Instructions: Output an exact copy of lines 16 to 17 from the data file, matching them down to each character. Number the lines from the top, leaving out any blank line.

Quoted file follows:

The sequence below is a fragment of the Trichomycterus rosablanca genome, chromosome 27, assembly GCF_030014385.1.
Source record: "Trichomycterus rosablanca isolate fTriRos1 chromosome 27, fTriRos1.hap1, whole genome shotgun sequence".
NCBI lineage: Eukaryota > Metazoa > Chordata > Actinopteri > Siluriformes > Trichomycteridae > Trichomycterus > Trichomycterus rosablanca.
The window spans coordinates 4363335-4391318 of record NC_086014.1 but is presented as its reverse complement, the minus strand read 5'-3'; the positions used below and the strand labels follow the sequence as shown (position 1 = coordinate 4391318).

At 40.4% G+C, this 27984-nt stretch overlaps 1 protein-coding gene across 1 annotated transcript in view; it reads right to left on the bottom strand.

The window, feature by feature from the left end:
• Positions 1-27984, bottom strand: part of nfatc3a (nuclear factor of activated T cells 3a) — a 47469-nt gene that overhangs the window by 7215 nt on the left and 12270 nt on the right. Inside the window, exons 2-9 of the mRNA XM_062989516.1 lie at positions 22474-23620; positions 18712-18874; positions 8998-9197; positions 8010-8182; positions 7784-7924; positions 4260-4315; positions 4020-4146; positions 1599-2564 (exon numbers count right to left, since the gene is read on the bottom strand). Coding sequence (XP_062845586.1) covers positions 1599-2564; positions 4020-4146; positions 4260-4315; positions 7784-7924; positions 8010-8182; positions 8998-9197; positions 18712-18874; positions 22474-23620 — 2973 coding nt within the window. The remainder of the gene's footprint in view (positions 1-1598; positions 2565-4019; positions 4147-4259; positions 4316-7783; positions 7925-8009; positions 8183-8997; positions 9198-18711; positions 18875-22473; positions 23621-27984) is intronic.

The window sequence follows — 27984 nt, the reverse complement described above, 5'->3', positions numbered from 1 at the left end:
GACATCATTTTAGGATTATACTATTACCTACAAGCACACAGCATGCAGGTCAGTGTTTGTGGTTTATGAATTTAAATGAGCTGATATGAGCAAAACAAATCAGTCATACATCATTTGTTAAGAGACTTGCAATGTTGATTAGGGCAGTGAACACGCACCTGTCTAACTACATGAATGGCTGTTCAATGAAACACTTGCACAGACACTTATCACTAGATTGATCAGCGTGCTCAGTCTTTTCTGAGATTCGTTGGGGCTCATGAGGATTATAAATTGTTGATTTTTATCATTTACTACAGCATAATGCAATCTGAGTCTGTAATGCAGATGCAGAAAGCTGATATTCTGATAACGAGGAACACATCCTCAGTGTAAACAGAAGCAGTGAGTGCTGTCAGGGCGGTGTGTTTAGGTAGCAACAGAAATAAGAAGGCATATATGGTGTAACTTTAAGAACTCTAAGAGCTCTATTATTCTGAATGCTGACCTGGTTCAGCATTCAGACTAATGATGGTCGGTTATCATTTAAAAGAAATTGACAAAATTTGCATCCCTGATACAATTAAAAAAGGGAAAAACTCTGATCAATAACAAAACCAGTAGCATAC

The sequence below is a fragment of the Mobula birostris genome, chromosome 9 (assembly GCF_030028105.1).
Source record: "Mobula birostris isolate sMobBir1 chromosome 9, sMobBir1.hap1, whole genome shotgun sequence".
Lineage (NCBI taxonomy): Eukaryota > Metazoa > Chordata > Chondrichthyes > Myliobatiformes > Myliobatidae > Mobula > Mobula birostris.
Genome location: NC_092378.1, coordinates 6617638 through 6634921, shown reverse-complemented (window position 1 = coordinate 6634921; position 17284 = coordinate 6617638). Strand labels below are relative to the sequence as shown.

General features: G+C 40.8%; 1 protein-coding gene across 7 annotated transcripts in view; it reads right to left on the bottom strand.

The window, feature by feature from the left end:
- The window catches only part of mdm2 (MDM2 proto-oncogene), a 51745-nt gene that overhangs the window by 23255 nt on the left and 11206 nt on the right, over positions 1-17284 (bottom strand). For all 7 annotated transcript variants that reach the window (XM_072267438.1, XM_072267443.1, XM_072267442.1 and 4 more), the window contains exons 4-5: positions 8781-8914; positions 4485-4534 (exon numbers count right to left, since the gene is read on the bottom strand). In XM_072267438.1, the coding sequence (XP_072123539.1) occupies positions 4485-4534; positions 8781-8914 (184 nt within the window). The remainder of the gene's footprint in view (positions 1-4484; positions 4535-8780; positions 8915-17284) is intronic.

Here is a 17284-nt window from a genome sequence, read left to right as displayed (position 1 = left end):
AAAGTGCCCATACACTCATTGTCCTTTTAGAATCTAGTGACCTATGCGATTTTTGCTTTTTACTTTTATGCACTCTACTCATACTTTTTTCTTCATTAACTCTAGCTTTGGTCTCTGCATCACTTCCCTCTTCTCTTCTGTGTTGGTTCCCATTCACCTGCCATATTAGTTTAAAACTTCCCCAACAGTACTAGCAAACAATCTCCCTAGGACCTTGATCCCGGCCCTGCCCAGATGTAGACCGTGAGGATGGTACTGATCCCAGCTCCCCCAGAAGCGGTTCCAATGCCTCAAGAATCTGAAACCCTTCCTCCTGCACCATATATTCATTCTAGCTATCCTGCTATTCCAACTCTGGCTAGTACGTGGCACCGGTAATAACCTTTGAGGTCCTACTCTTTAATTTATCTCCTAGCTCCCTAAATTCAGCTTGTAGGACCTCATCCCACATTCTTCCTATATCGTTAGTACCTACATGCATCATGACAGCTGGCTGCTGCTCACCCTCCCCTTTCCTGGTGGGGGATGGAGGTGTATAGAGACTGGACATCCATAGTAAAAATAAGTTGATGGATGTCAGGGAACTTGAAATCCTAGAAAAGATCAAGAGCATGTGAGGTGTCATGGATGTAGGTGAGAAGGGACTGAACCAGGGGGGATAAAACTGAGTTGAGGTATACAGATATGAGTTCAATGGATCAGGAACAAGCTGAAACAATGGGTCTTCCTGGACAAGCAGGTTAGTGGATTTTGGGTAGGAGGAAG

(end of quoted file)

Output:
- The window catches only part of mdm2 (MDM2 proto-oncogene), a 51745-nt gene that overhangs the window by 23255 nt on the left and 11206 nt on the right, over positions 1-17284 (bottom strand). For all 7 annotated transcript variants that reach the window (XM_072267438.1, XM_072267443.1, XM_072267442.1 and 4 more), the window contains exons 4-5: positions 8781-8914; positions 4485-4534 (exon numbers count right to left, since the gene is read on the bottom strand). In XM_072267438.1, the coding sequence (XP_072123539.1) occupies positions 4485-4534; positions 8781-8914 (184 nt within the window). The remainder of the gene's footprint in view (positions 1-4484; positions 4535-8780; positions 8915-17284) is intronic.

Here is a 17284-nt window from a genome sequence, read left to right as displayed (position 1 = left end):